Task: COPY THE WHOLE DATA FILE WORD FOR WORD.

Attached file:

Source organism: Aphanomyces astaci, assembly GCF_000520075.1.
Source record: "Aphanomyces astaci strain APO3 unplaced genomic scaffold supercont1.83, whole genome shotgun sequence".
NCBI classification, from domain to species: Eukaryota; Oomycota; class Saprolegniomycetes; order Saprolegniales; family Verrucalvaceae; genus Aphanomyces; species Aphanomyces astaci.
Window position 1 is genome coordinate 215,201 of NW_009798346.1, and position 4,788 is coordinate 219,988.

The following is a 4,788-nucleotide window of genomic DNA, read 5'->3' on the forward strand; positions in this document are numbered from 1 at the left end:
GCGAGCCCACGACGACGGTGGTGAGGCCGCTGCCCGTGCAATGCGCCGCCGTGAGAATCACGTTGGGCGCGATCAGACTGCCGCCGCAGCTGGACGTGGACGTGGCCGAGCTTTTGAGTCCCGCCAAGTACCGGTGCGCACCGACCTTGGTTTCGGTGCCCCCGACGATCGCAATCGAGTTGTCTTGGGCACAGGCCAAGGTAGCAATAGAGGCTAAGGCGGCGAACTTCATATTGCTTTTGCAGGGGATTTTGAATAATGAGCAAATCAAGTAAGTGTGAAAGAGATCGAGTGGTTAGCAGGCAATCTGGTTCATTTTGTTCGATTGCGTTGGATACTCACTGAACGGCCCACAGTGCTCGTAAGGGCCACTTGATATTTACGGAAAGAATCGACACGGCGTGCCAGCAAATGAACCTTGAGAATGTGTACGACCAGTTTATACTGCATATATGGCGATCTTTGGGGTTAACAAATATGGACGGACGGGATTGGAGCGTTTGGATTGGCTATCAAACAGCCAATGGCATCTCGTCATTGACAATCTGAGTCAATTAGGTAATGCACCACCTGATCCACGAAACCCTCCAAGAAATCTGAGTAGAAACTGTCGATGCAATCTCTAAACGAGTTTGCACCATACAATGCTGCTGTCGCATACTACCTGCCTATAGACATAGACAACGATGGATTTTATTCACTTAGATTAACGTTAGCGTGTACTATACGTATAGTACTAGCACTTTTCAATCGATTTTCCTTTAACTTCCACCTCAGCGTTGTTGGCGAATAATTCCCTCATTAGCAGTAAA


Source organism: Aphanomyces astaci, assembly GCF_000520075.1.
Source record: "Aphanomyces astaci strain APO3 unplaced genomic scaffold supercont1.83, whole genome shotgun sequence".
NCBI classification, from domain to species: Eukaryota; Oomycota; class Saprolegniomycetes; order Saprolegniales; family Verrucalvaceae; genus Aphanomyces; species Aphanomyces astaci.
Window position 1 is genome coordinate 215,201 of NW_009798346.1, and position 4,788 is coordinate 219,988.

The following is a 4,788-nucleotide window of genomic DNA, read 5'->3' on the forward strand; positions in this document are numbered from 1 at the left end:
GCGAGCCCACGACGACGGTGGTGAGGCCGCTGCCCGTGCAATGCGCCGCCGTGAGAATCACGTTGGGCGCGATCAGACTGCCGCCGCAGCTGGACGTGGACGTGGCCGAGCTTTTGAGTCCCGCCAAGTACCGGTGCGCACCGACCTTGGTTTCGGTGCCCCCGACGATCGCAATCGAGTTGTCTTGGGCACAGGCCAAGGTAGCAATAGAGGCTAAGGCGGCGAACTTCATATTGCTTTTGCAGGGGATTTTGAATAATGAGCAAATCAAGTAAGTGTGAAAGAGATCGAGTGGTTAGCAGGCAATCTGGTTCATTTTGTTCGATTGCGTTGGATACTCACTGAACGGCCCACAGTGCTCGTAAGGGCCACTTGATATTTACGGAAAGAATCGACACGGCGTGCCAGCAAATGAACCTTGAGAATGTGTACGACCAGTTTATACTGCATATATGGCGATCTTTGGGGTTAACAAATATGGACGGACGGGATTGGAGCGTTTGGATTGGCTATCAAACAGCCAATGGCATCTCGTCATTGACAATCTGAGTCAATTAGGTAATGCACCACCTGATCCACGAAACCCTCCAAGAAATCTGAGTAGAAACTGTCGATGCAATCTCTAAACGAGTTTGCACCATACAATGCTGCTGTCGCATACTACCTGCCTATAGACATAGACAACGATGGATTTTATTCACTTAGATTAACGTTAGCGTGTACTATACGTATAGTACTAGCACTTTTCAATCGATTTTCCTTTAACTTCCACCTCAGCGTTGTTGGCGAATAATTCCCTCATTAGCAGTAAA